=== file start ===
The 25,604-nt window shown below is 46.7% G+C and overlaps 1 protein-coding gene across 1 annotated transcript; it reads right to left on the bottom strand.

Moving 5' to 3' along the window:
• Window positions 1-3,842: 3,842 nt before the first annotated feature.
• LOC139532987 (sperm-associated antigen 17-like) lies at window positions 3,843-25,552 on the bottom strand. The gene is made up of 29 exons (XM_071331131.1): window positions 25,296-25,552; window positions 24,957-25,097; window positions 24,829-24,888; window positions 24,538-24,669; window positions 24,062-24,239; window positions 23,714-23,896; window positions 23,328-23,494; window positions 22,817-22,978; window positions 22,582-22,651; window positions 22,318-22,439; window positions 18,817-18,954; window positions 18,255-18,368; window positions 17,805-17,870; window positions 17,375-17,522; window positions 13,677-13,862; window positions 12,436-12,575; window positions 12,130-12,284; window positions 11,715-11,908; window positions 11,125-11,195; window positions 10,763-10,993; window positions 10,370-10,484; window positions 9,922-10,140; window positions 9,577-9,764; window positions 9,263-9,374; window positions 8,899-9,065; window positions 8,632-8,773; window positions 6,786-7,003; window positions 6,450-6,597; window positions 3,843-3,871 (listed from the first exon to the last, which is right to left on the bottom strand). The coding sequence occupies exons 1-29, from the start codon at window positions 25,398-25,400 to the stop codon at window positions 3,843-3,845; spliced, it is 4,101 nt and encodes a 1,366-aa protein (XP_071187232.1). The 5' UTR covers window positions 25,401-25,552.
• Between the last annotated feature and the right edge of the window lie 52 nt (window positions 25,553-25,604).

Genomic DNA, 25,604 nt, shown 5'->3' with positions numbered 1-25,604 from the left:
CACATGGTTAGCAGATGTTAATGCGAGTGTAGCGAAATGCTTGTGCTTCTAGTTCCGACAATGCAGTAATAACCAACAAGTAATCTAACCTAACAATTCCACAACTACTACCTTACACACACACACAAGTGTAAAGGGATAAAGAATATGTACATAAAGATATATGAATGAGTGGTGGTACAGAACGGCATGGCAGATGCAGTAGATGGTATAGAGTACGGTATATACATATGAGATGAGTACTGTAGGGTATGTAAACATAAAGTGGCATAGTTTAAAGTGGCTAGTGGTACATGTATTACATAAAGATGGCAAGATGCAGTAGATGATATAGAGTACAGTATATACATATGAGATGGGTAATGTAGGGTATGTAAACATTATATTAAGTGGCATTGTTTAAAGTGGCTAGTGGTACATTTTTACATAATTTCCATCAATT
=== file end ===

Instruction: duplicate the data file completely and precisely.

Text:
The 25,604-nt window shown below is 46.7% G+C and overlaps 1 protein-coding gene across 1 annotated transcript; it reads right to left on the bottom strand.

Moving 5' to 3' along the window:
• Window positions 1-3,842: 3,842 nt before the first annotated feature.
• LOC139532987 (sperm-associated antigen 17-like) lies at window positions 3,843-25,552 on the bottom strand. The gene is made up of 29 exons (XM_071331131.1): window positions 25,296-25,552; window positions 24,957-25,097; window positions 24,829-24,888; window positions 24,538-24,669; window positions 24,062-24,239; window positions 23,714-23,896; window positions 23,328-23,494; window positions 22,817-22,978; window positions 22,582-22,651; window positions 22,318-22,439; window positions 18,817-18,954; window positions 18,255-18,368; window positions 17,805-17,870; window positions 17,375-17,522; window positions 13,677-13,862; window positions 12,436-12,575; window positions 12,130-12,284; window positions 11,715-11,908; window positions 11,125-11,195; window positions 10,763-10,993; window positions 10,370-10,484; window positions 9,922-10,140; window positions 9,577-9,764; window positions 9,263-9,374; window positions 8,899-9,065; window positions 8,632-8,773; window positions 6,786-7,003; window positions 6,450-6,597; window positions 3,843-3,871 (listed from the first exon to the last, which is right to left on the bottom strand). The coding sequence occupies exons 1-29, from the start codon at window positions 25,398-25,400 to the stop codon at window positions 3,843-3,845; spliced, it is 4,101 nt and encodes a 1,366-aa protein (XP_071187232.1). The 5' UTR covers window positions 25,401-25,552.
• Between the last annotated feature and the right edge of the window lie 52 nt (window positions 25,553-25,604).

Genomic DNA, 25,604 nt, shown 5'->3' with positions numbered 1-25,604 from the left:
CACATGGTTAGCAGATGTTAATGCGAGTGTAGCGAAATGCTTGTGCTTCTAGTTCCGACAATGCAGTAATAACCAACAAGTAATCTAACCTAACAATTCCACAACTACTACCTTACACACACACACAAGTGTAAAGGGATAAAGAATATGTACATAAAGATATATGAATGAGTGGTGGTACAGAACGGCATGGCAGATGCAGTAGATGGTATAGAGTACGGTATATACATATGAGATGAGTACTGTAGGGTATGTAAACATAAAGTGGCATAGTTTAAAGTGGCTAGTGGTACATGTATTACATAAAGATGGCAAGATGCAGTAGATGATATAGAGTACAGTATATACATATGAGATGGGTAATGTAGGGTATGTAAACATTATATTAAGTGGCATTGTTTAAAGTGGCTAGTGGTACATTTTTACATAATTTCCATCAATT